ACD brought suit against respondent in December of 1996 alleging several claims relating primarily to solicitation of ACD customers and included a claim that respondent breached a fiduciary duty owed to the corporation as a shareholder. Respondent filed a counterclaim against ACD and a third-party complaint against appellant Scibora asserting several claims, including that persons in control of appellant ACD had acted in an unfairly prejudicial manner toward him and that the court should dissolve the corporation or provide other equitable relief pursuant to section 302A.751.
In February of 1997 appellant Scibora sent respondent a letter exercising ACD's option to purchase respondent's shares pursuant to the buy-sell agreement executed in July of 1994. ACD offered to purchase respondent's shares for $24,646 but respondent declined. ACD then sought an appraisal of the shares from Chartwell Financial Advisory, Inc. (Chartwell) because Exponential no longer performed such appraisals. Chartwell appraised the shares at $30,000 and ACD thereupon amended its complaint seeking an order requiring respondent to sell his ACD shares to the corporation at the appraised value pursuant to the buy-sell agreement.
The two individuals who had performed appraisals at Exponential left the company and founded Chartwell.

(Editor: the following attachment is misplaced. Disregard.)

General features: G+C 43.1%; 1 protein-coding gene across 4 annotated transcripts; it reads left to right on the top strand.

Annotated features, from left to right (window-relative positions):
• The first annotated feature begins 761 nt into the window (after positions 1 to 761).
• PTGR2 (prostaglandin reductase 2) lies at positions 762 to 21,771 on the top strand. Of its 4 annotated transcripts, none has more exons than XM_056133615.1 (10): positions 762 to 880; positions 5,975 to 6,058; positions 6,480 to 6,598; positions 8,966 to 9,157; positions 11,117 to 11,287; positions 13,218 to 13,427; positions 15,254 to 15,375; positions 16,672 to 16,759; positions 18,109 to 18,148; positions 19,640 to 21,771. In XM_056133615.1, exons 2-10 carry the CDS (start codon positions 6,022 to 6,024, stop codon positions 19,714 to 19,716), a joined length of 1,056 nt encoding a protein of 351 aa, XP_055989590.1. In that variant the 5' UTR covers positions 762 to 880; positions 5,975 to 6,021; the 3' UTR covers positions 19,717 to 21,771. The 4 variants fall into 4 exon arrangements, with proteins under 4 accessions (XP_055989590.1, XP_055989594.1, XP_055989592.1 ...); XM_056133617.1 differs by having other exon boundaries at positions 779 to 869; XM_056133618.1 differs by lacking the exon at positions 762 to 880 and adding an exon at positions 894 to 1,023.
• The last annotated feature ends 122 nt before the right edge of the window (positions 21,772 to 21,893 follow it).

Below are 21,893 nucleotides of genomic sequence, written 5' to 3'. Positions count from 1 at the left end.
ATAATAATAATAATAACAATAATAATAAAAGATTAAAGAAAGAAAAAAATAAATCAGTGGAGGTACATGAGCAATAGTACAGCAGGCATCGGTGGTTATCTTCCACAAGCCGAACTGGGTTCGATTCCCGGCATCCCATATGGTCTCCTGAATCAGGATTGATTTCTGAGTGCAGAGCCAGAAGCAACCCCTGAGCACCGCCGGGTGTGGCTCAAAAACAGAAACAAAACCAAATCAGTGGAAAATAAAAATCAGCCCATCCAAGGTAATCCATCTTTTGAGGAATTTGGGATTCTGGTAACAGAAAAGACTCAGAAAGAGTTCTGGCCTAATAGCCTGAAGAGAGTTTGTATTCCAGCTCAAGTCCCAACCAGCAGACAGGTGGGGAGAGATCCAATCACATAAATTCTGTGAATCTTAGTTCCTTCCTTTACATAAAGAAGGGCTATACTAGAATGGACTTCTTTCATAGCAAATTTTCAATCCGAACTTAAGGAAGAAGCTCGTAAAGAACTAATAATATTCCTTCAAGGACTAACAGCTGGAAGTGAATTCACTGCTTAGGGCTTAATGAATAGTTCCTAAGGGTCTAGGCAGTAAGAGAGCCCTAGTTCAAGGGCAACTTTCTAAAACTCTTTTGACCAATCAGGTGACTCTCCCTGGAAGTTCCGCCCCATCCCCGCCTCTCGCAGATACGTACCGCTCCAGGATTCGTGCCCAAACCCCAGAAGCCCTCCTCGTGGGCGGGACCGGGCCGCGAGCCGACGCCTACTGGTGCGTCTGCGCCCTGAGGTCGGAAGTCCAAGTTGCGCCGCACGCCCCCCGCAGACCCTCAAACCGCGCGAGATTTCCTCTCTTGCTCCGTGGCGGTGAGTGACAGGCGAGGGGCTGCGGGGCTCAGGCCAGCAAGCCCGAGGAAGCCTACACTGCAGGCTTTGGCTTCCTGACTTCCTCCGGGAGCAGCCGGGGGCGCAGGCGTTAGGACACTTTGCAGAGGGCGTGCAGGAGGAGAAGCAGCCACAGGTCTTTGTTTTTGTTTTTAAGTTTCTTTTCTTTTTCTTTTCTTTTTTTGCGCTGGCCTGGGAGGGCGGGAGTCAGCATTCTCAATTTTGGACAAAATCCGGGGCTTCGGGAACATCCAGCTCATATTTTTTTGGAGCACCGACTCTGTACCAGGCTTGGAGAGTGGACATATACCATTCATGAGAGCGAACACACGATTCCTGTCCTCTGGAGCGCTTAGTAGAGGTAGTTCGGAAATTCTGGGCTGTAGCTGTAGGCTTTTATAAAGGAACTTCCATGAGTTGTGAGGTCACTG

In January of 1998, the parties agreed to a trial court order for another appraisal of the shares, this by a three-member panel with each party appointing one member and the court appointing a third. The appraisers selected by respondent and the trial court joined in a majority report and the appraiser appointed by ACD and appellant Scibora prepared a minority report. The majority appraised ACD as an enterprise at $1,426,143 and respondent's one-third interest at $475,381 but applied a marketability discount of 55%, thus valuing respondent's shares at $213,921. Chartwell, the appraiser selected by appellants, valued ACD as an enterprise at $875,000, and after applying a minority discount of about 75% and a marketability discount of 35%, appraised respondent's stock at $46,665.
Chartwell appraised the "enterprise value" of ACD as $875,000 but the "marketable minority interest value" as $220,000. As to the discrepancy between these valuations, Chartwell explained that the enterprise value "reflects inherent control of the Company's operations" but that "given [respondent's] ownership percentage at 33.3% of the total shares outstanding, the lack of voting power to control the operations, and the lack of an established market for the securities, we have utilized a standard of value for these shares which is commonly referred to as `Closely-held Minority Interest Value.'"